I didn’t want to try and calculate how many records I filed each day but I guessed somewhere north of a thousand. It was never-ending. And the faster I filed the more the records stacked up. Plus, the shop seemed to be getting busier each day and more popular with discerning new music lovers who loved their vinyl. My pace – which was slow – often frustrated my colleagues. But filing records from 9am till 6pm was a marathon not a sprint, and there was bound to be the odd bit of human error. When Dave found the reggae artist Horace Andy misfiled under ‘H’ for Horace rather than ‘A’ for Andy, my new name stuck. Horace. Or Half a Job Horace to give my full title.
The days were not just long, they felt long. There was no lunch break and the four of us spent so much quality time in close proximity I could distinguish each of them by the smell of their farts. It felt like a prison sentence made worse by the golden Select-a-disc rule: no one ever left Select-a-disc. But I would. I would be out soon. We now had a manager in Ricky who could make things happen. And like Nelson Mandela, my oppressors may have had my physical body, but they couldn’t control my mind, and I had hour upon hour to think about the band and plot imminent world domination.
I had to admit there were some fringe benefits to having a mindless job. I had the headspace to make a mental list of improvements and adjustments to songs, new lyrics and rhyming couplets scribbled discreetly on scraps of paper when no one looking, or failing that on the back of my hand. Interview techniques were practised in the toilet, and although I was lugging around a heavy pile of vinyl, each sleeve was a reminder of a dream fulfilled by an artist who had made a record, got it distributed and into the shop racks. What would it feel like to have our record unpacked from a box on a new release Monday? Our music on a CD and vinyl and in the shop racks under P for Pointy. Big enough to justify our own artist section! Some very illustrious neighbours would lean against the Pointy Birds:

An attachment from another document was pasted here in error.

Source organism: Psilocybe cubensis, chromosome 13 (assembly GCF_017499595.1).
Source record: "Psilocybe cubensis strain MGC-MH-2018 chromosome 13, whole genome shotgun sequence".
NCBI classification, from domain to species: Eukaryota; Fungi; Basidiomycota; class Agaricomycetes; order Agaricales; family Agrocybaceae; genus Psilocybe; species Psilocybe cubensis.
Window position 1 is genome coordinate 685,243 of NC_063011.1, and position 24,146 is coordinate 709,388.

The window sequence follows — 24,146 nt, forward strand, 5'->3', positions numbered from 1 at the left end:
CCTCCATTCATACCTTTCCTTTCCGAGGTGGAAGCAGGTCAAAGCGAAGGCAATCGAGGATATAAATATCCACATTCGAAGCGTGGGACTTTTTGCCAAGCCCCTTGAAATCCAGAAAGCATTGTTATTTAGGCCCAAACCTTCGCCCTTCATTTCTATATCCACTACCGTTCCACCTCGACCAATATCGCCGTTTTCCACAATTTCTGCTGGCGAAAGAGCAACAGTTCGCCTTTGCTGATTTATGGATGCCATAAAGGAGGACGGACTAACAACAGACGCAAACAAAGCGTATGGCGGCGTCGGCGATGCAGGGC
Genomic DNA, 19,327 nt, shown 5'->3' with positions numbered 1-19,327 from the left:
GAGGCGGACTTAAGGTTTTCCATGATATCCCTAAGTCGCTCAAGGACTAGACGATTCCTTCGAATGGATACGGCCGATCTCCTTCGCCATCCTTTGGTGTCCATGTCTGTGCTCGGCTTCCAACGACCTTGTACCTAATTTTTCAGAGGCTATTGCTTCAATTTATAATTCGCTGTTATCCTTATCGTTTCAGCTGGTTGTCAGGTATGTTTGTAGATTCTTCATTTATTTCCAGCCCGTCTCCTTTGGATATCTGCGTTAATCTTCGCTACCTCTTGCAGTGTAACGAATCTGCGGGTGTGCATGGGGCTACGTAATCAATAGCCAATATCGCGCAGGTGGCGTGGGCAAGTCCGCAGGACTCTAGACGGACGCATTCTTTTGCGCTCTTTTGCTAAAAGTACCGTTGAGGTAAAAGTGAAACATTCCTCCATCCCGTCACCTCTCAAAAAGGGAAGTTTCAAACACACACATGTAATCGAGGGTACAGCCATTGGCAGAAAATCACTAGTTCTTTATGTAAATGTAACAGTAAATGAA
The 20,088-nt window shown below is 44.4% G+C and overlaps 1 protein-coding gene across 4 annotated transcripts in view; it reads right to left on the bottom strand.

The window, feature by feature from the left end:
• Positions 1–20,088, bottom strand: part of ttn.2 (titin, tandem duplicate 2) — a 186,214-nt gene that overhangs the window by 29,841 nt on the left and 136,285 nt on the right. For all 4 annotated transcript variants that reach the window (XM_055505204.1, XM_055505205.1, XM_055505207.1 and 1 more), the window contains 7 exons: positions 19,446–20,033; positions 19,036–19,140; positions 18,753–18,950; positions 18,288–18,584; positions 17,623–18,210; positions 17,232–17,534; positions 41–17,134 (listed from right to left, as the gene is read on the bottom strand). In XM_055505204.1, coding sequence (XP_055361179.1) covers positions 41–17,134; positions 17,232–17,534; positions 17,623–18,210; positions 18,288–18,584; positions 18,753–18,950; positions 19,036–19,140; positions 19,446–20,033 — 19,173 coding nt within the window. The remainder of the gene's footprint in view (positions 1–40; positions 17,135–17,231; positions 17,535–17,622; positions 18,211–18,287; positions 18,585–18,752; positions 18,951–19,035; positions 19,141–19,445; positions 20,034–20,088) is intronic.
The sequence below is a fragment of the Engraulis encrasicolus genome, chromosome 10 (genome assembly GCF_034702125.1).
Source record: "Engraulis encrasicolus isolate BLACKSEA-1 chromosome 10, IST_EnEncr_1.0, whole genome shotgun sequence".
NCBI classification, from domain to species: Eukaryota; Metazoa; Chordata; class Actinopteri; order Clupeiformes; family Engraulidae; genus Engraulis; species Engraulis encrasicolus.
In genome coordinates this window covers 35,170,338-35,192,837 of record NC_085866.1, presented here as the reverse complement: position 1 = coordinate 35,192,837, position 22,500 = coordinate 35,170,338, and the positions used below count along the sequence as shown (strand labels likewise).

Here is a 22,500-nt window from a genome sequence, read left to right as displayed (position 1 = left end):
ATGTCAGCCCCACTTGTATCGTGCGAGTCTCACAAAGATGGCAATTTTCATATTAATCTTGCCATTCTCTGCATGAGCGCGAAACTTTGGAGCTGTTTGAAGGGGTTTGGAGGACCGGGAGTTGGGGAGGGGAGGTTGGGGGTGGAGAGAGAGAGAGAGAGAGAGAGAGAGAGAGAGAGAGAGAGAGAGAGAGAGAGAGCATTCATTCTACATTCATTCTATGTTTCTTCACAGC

The Pointer Sisters
The Pointy Birds
There were other perks to working in the shop. Making tea for everyone meant I regularly got a five minute break while popping out to get my co-workers lunch allowed some fresh air. Initially I had found this a bit humiliating. I was a graduate reduced to gopher, but it was fun entering the hustle and bustle of Soho. It was a vibrant neighbourhood of market traders, media types, tourists and prostitutes all brushing shoulders with each other. Wandering the streets provided a type of inspiration – although we may not have made it yet, we hadn’t failed. And the current situation was clearly temporary. The future was full of secret promises and my body tingled with excitement at the prospect of the commanding fame soon to be ours. Here in an independent record store on Berwick Street, in the centre of Soho, in the centre of London, the music centre of the world, I was literally in the centre of things.
On a good day lunch-orders would be placed at several different cafes and by the time I returned to the shop a good hour would have passed, much to the fury of my colleagues who were not only hungry but had had to deal with the lunch time rush. Tracy liked a jacket potato with chilli and cheese, whereas Phil rarely strayed off piste from a chicken and sweetcorn filling which I would get from Cookies, the Polish cafe on the corner of Noel Street, which the owner, Cookie, would lather in his ‘special creamy white sauce.’ Dave would mix it up with more complicated orders involving vegetarian options from the more up market Portafino run by Raj who added Asian spices to traditional Italian fare. My favourite came from Brunos, a Sicilian cafe on corner of Wardour Street always packed with sharp-suited TV execs and dusty builders. Nothing beat their ham-cheese-tomato-onion toastie. Nothing. Lunch duty put me on friendly terms with the owners in each of these cafes to the point of first name terms and being able to nod ‘the usual’. We represented the real London. And they were serving a rockstar in waiting.